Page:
CHARACTERIZATION OF CHOLECYSTOKININ RECEPTORS ON THE HUMAN GALLBLADDER SURGERY Tokunaga, Y., Cox, K. L., Coleman, R., Concepcion, W., Nakazato, P., Esquivel, C. O. 1993; 113 (2): 155-162


Several studies examined in vivo and in vitro biologic activity of the human gallbladder in response to cholecystokinin (CCK). However, few studies have demonstrated directly the interaction of CCK with receptors on the human gallbladder, which is responsible for this biologic activity.To characterize CCK receptors on human gallbladder tissue, gallbladders were removed from human donor grafts that were being used for liver transplantation. The gallbladders were rapidly frozen and sectioned for measurement of binding of 125I-Bolton-Hunter-labeled-CCK-8 and were cut into strips for in vitro bioassay.Binding of 125I-BH-CCK-8 to human gallbladder was saturable, specific, and dependent on time, pH, and temperature. The binding was inhibited only by cholecystokinin-related peptides including CCK-8 (IC50 10 +/- 1.0 nmol/L) (mean +/- SD), des(SO3) CCK-8 (IC50 0.9 +/- 0.2 mumol/L), and gastrin-17-I (IC50 9.0 +/- 2.0 mumol/L) or specific CCK receptor antagonist L-364,718. Computer analysis of binding of 125I-BH-CCK-8 to gallbladder tissue showed a single class of binding sites with high affinity for CCK-8. Autoradiography localized binding of 125I-BH-CCK-8 only to the smooth muscle layer of the gallbladder. In the bioassay des(SO3) CCK-8 (EC50 1.2 +/- 0.7 mumol/L) and gastrin-17-I (EC50 4.5 +/- 2.4 mumol/L) were 150- and 563-fold less potent than CCK-8 (EC50 8.0 +/- 2.2 nmol/L). The relative potencies of CCK agonists for inhibiting binding of 125I-BH-CCK-8 agreed closely with their relative potencies for causing gallbladder contraction. The dose-response curve for CCK-8 alone to induce gallbladder contraction was not significantly different from those caused by CCK-8 plus 1 mumol/L tetrodotoxin or 1 mumol/L atropine.These results characterized the CCK receptors on smooth muscle of human gallbladder as sulfate dependent and causing gallbladder contraction.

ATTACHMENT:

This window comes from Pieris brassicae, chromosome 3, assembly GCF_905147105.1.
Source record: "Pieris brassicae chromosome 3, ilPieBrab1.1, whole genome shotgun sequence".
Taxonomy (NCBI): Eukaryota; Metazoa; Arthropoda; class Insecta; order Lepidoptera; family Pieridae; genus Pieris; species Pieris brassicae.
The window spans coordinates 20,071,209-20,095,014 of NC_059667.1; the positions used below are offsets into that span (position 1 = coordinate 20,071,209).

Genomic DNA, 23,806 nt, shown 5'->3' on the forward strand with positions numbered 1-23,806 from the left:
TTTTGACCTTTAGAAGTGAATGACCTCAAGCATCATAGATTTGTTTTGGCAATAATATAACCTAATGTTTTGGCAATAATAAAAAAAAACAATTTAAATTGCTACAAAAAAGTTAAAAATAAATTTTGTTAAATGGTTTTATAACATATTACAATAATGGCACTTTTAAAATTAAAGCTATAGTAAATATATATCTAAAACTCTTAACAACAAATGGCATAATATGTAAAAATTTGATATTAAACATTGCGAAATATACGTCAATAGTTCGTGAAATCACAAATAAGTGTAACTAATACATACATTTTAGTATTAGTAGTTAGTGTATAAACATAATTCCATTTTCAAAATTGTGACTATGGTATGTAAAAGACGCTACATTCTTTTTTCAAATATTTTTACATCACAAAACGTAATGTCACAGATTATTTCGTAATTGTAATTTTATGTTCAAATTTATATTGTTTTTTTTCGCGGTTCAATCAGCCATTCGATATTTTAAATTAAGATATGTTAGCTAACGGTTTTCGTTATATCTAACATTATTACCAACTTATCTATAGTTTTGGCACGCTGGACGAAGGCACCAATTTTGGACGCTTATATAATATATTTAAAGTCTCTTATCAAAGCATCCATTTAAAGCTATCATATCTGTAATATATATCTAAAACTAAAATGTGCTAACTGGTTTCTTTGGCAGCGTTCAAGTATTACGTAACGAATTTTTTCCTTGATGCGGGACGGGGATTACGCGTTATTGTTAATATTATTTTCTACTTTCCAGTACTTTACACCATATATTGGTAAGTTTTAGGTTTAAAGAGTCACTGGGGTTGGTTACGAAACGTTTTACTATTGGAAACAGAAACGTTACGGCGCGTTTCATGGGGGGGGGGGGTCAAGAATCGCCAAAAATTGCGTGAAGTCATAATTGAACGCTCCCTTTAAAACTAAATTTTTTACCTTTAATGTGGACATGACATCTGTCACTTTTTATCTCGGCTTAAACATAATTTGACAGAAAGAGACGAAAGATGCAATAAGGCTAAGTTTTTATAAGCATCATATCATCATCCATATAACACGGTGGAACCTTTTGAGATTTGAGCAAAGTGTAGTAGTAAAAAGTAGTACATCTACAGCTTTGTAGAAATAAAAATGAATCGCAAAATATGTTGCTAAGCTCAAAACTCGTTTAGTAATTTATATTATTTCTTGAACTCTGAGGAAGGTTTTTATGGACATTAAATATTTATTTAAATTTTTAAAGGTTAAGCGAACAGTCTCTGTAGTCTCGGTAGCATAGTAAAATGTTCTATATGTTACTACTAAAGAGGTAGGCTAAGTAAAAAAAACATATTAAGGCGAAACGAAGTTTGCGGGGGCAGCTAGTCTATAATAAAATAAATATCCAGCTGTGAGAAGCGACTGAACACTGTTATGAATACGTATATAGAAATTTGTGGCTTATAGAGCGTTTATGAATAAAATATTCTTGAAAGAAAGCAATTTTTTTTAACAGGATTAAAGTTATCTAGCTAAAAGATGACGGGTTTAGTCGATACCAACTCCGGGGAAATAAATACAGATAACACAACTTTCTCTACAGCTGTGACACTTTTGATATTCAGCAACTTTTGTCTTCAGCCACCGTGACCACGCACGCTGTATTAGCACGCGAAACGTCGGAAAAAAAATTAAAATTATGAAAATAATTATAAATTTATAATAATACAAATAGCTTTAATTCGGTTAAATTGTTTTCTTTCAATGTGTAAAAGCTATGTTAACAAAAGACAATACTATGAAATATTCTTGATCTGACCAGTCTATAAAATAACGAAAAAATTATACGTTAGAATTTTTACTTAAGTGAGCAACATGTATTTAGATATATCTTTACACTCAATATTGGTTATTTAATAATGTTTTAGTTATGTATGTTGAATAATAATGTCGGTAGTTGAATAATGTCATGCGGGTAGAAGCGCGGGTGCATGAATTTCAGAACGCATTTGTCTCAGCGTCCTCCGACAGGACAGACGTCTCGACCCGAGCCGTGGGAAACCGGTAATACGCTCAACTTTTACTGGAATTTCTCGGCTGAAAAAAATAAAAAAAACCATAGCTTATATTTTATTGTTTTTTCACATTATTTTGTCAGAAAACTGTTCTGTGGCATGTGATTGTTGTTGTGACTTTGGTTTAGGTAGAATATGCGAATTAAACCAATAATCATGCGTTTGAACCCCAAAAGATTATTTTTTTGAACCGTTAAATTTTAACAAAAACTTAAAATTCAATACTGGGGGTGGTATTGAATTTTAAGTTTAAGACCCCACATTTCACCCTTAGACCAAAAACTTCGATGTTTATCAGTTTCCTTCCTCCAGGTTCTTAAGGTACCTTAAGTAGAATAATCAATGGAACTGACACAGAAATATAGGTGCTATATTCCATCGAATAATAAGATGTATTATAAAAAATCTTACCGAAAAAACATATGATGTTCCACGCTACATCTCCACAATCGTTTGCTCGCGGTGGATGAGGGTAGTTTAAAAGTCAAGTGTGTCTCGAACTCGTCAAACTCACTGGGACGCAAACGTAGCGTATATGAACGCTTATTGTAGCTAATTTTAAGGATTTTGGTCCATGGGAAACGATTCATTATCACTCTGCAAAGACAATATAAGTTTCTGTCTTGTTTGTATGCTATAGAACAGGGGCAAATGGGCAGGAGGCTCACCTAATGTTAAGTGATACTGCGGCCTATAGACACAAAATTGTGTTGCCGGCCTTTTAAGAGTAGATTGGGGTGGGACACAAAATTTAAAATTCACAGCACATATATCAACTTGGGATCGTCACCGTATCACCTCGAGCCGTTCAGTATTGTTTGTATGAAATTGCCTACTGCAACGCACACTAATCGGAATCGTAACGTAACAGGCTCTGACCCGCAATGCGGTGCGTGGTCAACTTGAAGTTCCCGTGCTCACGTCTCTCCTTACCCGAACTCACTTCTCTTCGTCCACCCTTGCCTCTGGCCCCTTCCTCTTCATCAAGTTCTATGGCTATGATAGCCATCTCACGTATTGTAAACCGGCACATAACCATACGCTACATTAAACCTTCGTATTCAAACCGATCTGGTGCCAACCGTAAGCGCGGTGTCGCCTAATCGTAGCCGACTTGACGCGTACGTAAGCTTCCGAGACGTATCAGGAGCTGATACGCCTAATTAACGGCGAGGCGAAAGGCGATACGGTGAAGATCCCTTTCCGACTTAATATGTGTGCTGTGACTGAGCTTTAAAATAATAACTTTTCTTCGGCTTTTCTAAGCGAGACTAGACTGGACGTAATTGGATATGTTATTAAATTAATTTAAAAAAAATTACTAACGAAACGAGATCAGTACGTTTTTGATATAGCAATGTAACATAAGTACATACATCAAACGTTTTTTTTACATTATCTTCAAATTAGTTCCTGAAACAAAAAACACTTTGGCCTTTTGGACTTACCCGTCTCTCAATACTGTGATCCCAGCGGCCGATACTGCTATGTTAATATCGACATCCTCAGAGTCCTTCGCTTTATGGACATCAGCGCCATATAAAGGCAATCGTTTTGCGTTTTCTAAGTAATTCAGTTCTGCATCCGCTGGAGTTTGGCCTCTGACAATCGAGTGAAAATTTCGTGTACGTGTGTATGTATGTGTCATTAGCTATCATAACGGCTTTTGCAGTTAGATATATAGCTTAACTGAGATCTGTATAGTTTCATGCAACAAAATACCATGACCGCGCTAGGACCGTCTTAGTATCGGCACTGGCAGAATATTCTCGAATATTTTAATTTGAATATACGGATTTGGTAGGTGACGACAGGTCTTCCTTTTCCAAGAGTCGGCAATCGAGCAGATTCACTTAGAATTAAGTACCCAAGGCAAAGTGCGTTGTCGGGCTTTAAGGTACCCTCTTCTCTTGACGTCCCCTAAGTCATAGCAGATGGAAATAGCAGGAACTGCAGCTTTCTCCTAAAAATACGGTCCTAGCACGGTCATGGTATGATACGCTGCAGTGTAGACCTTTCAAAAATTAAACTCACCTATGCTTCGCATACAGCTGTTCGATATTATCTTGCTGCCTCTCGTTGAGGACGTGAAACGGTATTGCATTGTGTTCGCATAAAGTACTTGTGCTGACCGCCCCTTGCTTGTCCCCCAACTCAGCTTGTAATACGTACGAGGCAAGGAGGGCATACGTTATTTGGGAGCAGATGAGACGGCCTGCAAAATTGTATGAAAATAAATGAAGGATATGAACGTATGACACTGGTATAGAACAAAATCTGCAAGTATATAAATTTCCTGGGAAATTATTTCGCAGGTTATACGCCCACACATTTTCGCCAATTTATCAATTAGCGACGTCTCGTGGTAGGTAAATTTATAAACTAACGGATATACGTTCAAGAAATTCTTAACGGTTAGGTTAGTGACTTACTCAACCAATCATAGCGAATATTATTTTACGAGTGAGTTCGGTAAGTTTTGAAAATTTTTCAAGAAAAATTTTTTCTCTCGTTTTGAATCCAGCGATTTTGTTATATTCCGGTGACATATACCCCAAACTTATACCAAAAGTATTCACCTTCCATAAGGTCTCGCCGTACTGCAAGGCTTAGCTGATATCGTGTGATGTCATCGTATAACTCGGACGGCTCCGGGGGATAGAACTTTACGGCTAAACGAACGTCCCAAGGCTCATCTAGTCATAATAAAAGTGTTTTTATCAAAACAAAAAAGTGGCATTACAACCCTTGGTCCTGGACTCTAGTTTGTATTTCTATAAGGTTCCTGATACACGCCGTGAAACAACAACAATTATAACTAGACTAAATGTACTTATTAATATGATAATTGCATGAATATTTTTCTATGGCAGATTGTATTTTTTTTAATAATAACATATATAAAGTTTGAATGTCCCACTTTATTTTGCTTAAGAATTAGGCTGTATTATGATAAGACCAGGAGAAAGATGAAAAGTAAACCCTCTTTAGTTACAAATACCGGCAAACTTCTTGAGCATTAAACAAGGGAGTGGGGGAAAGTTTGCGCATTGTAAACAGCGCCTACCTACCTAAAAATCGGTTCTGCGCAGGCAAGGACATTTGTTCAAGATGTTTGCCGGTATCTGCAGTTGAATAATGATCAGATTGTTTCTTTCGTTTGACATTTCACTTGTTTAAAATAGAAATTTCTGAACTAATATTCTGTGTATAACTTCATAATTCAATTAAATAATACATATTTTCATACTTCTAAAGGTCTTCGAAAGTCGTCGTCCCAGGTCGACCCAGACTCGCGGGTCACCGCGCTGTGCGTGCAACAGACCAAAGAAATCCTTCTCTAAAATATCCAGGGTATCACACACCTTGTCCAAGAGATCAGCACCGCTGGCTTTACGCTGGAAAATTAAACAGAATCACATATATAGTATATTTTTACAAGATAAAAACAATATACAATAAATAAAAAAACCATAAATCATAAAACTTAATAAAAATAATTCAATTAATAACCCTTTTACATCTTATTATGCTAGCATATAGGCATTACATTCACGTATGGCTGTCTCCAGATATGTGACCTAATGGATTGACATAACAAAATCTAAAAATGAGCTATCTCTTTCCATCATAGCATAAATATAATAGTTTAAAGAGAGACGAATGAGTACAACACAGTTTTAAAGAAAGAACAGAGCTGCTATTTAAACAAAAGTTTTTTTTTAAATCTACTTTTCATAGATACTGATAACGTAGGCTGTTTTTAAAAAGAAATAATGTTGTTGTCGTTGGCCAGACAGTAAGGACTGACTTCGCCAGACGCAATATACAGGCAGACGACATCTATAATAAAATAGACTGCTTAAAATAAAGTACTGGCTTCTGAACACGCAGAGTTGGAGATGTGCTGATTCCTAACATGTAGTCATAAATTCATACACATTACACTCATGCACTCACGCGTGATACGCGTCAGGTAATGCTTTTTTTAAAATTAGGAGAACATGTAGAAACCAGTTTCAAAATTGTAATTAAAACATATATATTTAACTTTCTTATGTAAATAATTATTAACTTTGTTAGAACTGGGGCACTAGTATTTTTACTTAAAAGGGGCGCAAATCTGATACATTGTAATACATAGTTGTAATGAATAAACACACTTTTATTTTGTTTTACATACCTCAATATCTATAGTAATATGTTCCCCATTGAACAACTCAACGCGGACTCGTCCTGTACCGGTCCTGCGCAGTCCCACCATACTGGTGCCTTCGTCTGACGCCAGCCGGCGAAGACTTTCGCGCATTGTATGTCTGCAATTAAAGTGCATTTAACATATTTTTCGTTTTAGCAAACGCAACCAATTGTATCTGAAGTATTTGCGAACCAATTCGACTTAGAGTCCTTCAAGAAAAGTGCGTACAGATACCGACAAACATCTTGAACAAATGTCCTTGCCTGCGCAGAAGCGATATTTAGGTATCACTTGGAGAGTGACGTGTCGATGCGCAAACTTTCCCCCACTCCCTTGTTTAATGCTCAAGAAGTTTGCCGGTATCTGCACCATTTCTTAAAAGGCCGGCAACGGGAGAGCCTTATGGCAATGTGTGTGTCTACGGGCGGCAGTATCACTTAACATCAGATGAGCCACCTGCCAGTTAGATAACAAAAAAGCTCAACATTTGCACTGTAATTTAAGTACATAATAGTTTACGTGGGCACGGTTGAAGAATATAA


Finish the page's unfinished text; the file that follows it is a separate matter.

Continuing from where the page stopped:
View details for Web of Science ID A1993KL37600007

View details for PubMedID 7679224